- Section 3 (a) (2) (D-F) mandates that grant-receiving agencies further report on all “criminal offenses declined to be prosecuted, disaggregated by each criminal offense.” Additionally, H.R. 9240 would require information related to the average sentence imposed upon conviction—as well as actual time served—to be reported annually to the Attorney General.
Why is this important?
Compounding the dangers posed by progressive prosecutors’ non-enforcement and prosecution efforts are policies seeking to impose shortened sentences on convicted criminals. Releasing criminals from jails or prisons before the completion of a court-ordered sentence potentially places the public in danger of further criminal victimization. H.R. 9240 requires state or local agencies receiving federal funding to convey this information to the Attorney General on an annual basis, providing greater insight into the actual sentencing practices of these agencies or offices.
Require that grant-receiving agencies outline steps taken to reduce crime proactively and hire more police officers.
- Section 3 (a) (3) (A-E) contains language requiring reporting related to an agency’s attempts to “reduce the number of criminal offenses committed,” “hire and retain law enforcement officers,” “combat anti-police sentiment,” prevent repeat offenses by violent offenders,” and “increase prosecution of crime.”
- Section 4 (a) (4) stipulates that information about any individual granted pretrial release be reported annually. Further, among those granted pretrial release, any of those individuals who were subsequently “arrested or charged with a felony or violent misdemeanor committed after pretrial release” must be included in the annual report to the Attorney General.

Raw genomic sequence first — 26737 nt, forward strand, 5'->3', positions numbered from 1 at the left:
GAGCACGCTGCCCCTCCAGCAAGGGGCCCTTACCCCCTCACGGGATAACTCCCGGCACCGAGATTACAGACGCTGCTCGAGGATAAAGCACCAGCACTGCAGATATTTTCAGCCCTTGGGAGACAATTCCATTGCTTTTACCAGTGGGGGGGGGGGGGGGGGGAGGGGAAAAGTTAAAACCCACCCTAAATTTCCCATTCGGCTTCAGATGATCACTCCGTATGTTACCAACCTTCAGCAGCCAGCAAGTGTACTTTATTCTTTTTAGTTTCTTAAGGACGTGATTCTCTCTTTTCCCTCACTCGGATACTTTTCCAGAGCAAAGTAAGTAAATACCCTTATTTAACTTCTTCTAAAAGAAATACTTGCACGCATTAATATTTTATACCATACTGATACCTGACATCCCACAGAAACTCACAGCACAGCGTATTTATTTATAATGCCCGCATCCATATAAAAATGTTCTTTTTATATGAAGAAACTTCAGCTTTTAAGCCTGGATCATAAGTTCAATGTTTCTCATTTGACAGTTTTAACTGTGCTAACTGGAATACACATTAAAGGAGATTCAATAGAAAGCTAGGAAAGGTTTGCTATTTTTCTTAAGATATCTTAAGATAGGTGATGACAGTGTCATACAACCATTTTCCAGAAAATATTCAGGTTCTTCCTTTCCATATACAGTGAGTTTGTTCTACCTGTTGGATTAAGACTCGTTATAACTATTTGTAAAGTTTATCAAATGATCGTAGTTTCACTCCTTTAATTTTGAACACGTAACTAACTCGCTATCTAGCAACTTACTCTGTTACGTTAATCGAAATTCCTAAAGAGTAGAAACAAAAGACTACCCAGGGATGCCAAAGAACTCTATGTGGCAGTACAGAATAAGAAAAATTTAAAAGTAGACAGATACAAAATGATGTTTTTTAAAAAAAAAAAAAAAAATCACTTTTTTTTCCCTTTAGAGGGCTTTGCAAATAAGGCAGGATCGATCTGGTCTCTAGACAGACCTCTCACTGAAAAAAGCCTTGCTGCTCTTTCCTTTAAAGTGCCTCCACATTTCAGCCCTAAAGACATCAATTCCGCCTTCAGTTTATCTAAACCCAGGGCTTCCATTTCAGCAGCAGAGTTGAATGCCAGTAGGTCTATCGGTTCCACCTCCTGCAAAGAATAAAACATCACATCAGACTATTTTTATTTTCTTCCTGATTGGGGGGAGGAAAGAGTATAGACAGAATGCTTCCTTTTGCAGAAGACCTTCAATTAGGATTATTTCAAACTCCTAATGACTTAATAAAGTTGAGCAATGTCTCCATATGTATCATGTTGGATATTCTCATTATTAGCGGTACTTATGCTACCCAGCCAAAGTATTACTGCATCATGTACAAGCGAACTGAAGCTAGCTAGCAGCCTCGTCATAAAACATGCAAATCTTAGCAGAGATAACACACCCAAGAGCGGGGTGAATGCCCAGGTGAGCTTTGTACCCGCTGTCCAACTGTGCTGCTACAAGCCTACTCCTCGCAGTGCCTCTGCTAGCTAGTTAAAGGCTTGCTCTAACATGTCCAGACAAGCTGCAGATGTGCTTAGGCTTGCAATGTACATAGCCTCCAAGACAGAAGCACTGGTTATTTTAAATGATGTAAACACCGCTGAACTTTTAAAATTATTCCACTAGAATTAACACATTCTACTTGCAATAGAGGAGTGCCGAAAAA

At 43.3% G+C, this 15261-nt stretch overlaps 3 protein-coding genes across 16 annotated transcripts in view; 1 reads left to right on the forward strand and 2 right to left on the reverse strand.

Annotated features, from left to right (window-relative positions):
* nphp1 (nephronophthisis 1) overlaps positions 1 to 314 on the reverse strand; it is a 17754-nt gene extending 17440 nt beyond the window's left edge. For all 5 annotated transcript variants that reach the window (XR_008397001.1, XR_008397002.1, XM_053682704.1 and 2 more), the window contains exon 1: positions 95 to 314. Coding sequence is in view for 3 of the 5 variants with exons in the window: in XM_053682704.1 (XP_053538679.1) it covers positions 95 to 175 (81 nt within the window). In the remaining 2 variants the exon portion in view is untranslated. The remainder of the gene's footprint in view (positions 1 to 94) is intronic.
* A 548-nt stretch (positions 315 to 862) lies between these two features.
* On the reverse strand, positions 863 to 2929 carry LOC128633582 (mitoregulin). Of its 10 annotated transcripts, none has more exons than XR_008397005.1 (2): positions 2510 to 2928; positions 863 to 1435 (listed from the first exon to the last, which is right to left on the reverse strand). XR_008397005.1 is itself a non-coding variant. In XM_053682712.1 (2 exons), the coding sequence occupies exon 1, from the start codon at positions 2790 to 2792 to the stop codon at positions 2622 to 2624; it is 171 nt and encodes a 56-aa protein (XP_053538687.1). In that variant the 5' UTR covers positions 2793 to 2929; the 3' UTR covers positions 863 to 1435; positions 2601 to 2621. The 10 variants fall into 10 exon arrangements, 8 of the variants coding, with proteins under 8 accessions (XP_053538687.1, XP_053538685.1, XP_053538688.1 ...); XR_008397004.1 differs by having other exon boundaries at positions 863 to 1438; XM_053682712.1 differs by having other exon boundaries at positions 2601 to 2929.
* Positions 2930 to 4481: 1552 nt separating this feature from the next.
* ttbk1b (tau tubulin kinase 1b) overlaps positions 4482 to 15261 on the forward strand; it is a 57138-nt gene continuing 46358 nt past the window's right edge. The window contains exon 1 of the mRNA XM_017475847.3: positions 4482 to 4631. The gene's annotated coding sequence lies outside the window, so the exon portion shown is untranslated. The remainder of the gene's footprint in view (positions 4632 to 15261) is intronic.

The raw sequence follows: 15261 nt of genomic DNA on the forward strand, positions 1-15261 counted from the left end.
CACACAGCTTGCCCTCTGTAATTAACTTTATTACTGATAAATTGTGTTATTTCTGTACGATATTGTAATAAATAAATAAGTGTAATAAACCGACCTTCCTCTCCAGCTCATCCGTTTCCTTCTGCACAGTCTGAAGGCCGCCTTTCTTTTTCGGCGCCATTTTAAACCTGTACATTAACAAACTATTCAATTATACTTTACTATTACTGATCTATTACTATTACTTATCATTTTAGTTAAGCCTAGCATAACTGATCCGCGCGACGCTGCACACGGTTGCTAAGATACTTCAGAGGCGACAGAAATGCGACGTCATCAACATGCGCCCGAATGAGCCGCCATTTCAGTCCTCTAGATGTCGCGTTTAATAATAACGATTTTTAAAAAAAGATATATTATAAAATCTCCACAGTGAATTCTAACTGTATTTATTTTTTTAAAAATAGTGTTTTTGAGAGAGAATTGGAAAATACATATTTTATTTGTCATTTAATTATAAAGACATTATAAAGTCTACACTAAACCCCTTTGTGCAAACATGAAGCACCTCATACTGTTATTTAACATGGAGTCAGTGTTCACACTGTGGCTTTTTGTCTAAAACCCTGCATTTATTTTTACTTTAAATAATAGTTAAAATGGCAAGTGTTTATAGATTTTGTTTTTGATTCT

Why is this important?
Too often, progressive prosecutors and others with control over a jurisdiction’s criminal justice policies attempt to not only impose dangerous decriminalization policies on the public but also attempt to diminish the capabilities of law enforcement as well. An outgrowth of the “Defund the Police” movement, policies designed to reduce public funding for police or foment anti-police sentiment, have inspired a generational crisis in recruiting and retention within the law enforcement community. This has resulted in fewer officers, fewer arrests, and rising crime rates. H.R. 9240 requires grant-receiving agencies to be transparent about their practices within the entirety of the criminal justice system.
Additionally, the pretrial release of dangerous individuals charged with a range of crimes has been on the rise in many communities pursuing progressive criminal justice policies. Forcing jurisdictions to account for the number of individuals granted pretrial release—and accounting for their subsequent criminal activity—is an important step toward greater transparency and accountability.
Failure to comply with the reporting requirements outlined in the bill will result in an agency being subject “to a 20-percent reduction in the amount that would otherwise be made available to the State or unit of local government under covered grants.”